Two brothers have today spoken of the terrifying moment they almost died at sea – and thanked the heroes who saved them.
Alec and Wullie Crawford were paddling off Fraserburgh Beach when they were caught in a riptide.
The pair screamed for help and hero grandad Chay Clark swam in to save Alec, who was underwater and struggling to breathe.
Chay dragged Alec to shore with help from others while three other beachgoers saved Wullie.
Alec, 22, was taken to Aberdeen Royal Infirmary, while Wullie, 14, was taken to Fraserburgh Hospital.
Both are now recovering at home – and on Saturday visited Chay with a “thank you” card.
Alec said: “I was unconscious so don’t remember most of it but it was terrifying. Everyone involved definitely saved our lives and we are both grateful.”
Wullie, who attends Fraserburgh Academy, said: “They all put their own lives at risk. It was very kind of them all.
“Alec could have drowned and we both could have been swept out further to sea. It was a scary experience.”
The boys’ mother Pamela Crawford said: “The boys got quite a scare and I’m so thankful for those that helped.”
The drama unfolded at just after 3pm on Friday.
In all, nine people were involved in the rescue – three helped Alec, three helped Wullie and three helped on the beach.
Chay, 55, had been on a family outing to the beach and was walking with his nine-month-old granddaughter Georgie when Tasha Noble, who was with the brothers, raised the alarm.
Chay said: “She came up to me and asked if I had a phone to call 999 and told me about the lads’ screams.
“I saw them in trouble, gave Georgie to Tasha and swam out. Wullie was distressed but I could see Alec needed more help so I went to him.
“I tried to calm him down, get him on to his back and just bring him back to shore, and keep his airways open.”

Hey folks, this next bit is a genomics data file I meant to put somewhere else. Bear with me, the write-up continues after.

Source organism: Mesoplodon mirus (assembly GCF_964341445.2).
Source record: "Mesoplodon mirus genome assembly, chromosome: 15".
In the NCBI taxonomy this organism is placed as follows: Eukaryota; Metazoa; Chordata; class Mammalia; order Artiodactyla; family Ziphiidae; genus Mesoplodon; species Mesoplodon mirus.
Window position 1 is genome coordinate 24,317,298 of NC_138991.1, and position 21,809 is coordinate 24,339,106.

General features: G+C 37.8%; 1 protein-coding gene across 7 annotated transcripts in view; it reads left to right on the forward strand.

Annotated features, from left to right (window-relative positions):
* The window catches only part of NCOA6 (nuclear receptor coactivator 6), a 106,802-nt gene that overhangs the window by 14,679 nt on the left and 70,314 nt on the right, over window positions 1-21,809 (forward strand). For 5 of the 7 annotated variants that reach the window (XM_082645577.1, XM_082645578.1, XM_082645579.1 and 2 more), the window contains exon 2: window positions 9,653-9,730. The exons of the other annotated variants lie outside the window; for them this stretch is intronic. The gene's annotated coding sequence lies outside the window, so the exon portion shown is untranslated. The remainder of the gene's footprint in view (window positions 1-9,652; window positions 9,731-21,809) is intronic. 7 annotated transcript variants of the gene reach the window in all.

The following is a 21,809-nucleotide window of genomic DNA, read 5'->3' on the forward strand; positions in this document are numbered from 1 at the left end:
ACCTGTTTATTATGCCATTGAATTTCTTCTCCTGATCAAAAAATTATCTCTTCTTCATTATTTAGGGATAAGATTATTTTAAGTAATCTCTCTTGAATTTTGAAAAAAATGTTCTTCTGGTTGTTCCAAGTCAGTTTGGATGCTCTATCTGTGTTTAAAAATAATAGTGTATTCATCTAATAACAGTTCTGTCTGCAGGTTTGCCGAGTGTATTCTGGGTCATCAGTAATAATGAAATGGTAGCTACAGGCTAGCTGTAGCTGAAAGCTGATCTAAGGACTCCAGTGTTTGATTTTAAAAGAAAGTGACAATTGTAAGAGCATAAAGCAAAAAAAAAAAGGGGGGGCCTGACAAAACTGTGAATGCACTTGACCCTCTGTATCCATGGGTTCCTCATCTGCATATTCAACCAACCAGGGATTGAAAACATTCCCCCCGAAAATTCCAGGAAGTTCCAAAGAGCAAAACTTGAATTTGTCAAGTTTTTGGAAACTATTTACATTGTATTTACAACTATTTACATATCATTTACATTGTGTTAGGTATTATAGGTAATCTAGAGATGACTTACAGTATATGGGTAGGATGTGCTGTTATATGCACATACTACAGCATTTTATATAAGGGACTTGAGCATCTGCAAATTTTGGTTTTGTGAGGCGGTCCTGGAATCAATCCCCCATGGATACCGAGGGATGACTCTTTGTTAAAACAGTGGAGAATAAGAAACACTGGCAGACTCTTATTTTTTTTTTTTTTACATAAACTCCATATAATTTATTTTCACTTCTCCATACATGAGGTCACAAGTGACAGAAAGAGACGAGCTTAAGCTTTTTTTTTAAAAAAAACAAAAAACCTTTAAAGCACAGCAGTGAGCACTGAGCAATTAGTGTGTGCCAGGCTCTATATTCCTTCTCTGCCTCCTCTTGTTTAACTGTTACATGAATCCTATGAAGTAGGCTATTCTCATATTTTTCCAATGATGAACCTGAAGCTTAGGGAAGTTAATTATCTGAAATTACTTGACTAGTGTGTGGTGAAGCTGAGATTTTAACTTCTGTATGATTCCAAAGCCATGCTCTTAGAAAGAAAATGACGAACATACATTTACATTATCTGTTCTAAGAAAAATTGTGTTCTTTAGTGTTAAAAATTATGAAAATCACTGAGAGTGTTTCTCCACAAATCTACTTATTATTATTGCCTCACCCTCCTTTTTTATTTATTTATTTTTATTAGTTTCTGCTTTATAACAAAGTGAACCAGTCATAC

Chay, who is a crew member of the Fraserburgh fishing boat Christina, added: “We do survival training on the boats now and I suppose that kicked in.
“I just did what anyone would have, and lots of others did as much as me.”
“I was absolutely drained when I got back to the beach and couldn’t go back in for Wullie, but others did and they were all fantastic,” said Chay, who suffers from heart problems.
He added: “When Alec came to see me with the card, he put his arms around me and thanked me.
“It was Georgie’s first trip to the beach – I hope her next one will be less dramatic.”
Chay was helped in the rescue by other Good Samaritans Kevin Clark and George Bruce, who waded into the water at chest height.
Shivering and struggling to breathe, Alec was given first aid by Kevin’s fiancee Rebekah Glanville, who learned life-saving skills in her role as a senior practitioner at Peterhead Central Nursery.
Rebekah, 43, said: “I was just trying to keep Alec calm. It can’t have been long before the paramedics turned up but it felt like a lifetime.
“I did the training earlier this year and you never think you’re going to need it – but this is an example that it is really useful. Everyone should do the training.”
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Sarah Geddes, Nadia Gresham and a third woman swam out to save Wullie.
Kevin, 51, added: “What Chay did was amazing. The water was absolutely freezing, and Chay was worn out and really drained when he returned to shore carrying Alec.”
A Fraserburgh RNLI spokesman said the dramatic incident was a reminder of the dangers of the sea.
He added: “Chay reckons it took him a few minutes to reach the brothers. He was very relieved when at last he could feel the sand under his feet.
“Fraserburgh lifeboat crew were then paged and the lifeboat launched immediately.”
Sarah Geddes’ partner Tiago Aries called 999 while Sarah, who is a strong swimmer, saved Wullie.
Tiago said: “While Chay was taking Alec back to shore, my partner sarah Geddes swam to get his brother as the current was taking him further and further away. That was when Nadia Gresham and this other lady came to help.”